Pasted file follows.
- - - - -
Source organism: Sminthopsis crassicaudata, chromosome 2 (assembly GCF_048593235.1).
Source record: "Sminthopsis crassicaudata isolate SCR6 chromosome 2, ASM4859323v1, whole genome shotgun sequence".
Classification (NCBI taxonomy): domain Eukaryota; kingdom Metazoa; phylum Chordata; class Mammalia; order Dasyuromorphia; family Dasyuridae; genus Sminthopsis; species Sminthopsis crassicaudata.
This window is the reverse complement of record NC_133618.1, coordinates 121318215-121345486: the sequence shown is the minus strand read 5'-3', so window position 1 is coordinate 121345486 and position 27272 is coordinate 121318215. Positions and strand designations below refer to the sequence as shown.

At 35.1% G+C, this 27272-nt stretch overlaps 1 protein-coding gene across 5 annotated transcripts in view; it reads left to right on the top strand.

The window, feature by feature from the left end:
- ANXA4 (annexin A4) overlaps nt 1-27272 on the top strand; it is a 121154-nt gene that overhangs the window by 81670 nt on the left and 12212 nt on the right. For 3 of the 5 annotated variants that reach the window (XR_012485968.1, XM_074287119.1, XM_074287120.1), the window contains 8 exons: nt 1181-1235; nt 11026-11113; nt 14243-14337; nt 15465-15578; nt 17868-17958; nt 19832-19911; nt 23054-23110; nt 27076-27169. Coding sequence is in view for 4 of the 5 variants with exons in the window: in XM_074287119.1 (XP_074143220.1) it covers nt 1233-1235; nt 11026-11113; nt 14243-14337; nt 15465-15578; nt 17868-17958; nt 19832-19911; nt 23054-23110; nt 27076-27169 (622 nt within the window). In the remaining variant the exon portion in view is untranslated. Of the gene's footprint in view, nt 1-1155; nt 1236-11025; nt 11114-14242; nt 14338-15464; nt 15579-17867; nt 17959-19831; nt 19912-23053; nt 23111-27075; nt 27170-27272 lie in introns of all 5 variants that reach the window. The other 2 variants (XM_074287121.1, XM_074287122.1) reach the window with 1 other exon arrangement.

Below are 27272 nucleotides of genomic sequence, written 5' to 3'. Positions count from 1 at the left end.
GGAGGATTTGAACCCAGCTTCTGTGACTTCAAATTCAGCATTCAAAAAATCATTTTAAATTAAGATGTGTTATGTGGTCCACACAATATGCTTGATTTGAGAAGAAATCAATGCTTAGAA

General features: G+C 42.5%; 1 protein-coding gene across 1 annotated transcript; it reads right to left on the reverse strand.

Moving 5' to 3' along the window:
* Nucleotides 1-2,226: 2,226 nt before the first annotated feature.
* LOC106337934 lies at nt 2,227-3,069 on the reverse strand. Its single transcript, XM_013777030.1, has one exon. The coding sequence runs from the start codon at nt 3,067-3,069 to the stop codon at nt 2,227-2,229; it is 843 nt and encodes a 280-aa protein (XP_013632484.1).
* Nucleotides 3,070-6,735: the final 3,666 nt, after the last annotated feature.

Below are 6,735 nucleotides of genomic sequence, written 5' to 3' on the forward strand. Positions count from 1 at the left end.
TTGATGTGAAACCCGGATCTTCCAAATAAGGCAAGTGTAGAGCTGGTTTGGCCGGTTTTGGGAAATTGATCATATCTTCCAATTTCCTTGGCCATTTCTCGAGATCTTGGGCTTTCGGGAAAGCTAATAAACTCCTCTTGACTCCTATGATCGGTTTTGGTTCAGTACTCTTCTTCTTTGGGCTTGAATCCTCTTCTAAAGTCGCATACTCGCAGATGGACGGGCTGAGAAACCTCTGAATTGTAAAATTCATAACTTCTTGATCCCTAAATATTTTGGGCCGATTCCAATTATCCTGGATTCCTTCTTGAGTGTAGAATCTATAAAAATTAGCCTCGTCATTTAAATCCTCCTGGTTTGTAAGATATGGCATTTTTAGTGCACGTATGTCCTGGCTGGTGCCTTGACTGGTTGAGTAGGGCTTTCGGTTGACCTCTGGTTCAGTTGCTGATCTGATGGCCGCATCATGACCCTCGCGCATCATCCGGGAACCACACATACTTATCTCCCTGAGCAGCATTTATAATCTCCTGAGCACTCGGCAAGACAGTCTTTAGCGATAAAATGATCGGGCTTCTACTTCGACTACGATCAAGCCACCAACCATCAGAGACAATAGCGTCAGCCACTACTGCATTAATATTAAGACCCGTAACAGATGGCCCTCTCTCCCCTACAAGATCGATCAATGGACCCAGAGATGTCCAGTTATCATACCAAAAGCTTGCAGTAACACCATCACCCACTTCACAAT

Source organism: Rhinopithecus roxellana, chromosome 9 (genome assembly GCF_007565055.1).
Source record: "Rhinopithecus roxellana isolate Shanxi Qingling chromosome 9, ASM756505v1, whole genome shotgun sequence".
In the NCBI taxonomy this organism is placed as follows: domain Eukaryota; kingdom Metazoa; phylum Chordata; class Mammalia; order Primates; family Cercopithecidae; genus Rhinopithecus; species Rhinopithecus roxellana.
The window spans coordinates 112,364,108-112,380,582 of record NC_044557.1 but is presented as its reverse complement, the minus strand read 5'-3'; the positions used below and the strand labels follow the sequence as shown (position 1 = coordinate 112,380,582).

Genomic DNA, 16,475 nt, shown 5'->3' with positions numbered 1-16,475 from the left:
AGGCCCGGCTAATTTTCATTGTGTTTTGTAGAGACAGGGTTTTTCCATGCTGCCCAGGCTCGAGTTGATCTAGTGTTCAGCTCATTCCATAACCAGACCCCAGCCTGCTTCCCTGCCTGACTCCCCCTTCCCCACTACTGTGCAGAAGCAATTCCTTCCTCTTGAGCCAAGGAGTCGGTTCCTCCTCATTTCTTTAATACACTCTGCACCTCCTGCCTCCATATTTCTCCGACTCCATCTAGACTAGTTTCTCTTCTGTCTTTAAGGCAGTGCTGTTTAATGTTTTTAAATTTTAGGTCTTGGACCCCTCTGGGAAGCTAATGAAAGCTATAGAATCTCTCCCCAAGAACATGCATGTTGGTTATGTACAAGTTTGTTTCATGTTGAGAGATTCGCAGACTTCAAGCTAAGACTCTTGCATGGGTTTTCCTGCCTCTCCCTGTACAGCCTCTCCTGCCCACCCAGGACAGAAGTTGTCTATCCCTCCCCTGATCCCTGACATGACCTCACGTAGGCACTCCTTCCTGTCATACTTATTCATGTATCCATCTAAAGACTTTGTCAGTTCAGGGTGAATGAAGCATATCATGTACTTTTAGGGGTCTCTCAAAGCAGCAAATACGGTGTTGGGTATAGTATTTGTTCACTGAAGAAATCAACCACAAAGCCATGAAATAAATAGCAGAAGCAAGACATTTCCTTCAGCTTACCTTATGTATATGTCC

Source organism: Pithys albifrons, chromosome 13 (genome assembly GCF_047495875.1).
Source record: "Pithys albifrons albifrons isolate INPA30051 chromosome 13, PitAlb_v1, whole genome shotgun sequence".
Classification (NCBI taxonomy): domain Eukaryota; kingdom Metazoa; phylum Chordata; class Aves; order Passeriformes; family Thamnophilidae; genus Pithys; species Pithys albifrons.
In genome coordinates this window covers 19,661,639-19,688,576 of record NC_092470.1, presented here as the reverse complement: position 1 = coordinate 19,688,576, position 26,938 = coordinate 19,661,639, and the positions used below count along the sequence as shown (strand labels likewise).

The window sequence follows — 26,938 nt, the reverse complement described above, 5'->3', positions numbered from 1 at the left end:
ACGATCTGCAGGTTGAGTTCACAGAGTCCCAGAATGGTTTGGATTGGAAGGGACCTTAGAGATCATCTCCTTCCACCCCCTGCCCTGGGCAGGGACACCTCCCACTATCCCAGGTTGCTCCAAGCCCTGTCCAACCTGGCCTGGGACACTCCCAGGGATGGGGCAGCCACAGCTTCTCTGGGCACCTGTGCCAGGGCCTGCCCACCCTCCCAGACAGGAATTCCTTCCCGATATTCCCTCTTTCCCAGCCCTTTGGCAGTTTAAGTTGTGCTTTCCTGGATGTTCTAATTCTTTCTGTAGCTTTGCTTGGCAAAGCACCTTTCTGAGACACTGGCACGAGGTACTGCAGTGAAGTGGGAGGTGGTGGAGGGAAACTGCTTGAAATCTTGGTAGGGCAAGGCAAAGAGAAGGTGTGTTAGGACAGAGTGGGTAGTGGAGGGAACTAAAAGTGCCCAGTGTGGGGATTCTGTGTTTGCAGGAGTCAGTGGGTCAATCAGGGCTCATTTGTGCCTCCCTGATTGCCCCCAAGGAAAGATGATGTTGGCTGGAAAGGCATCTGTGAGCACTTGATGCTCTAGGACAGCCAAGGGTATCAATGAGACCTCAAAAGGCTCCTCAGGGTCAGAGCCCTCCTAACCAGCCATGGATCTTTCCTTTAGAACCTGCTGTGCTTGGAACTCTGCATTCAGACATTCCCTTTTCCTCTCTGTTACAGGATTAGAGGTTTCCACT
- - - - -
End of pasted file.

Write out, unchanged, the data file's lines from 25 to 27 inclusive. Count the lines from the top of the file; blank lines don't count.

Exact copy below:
Classification (NCBI taxonomy): domain Eukaryota; kingdom Metazoa; phylum Chordata; class Aves; order Passeriformes; family Thamnophilidae; genus Pithys; species Pithys albifrons.
In genome coordinates this window covers 19,661,639-19,688,576 of record NC_092470.1, presented here as the reverse complement: position 1 = coordinate 19,688,576, position 26,938 = coordinate 19,661,639, and the positions used below count along the sequence as shown (strand labels likewise).

The window sequence follows — 26,938 nt, the reverse complement described above, 5'->3', positions numbered from 1 at the left end: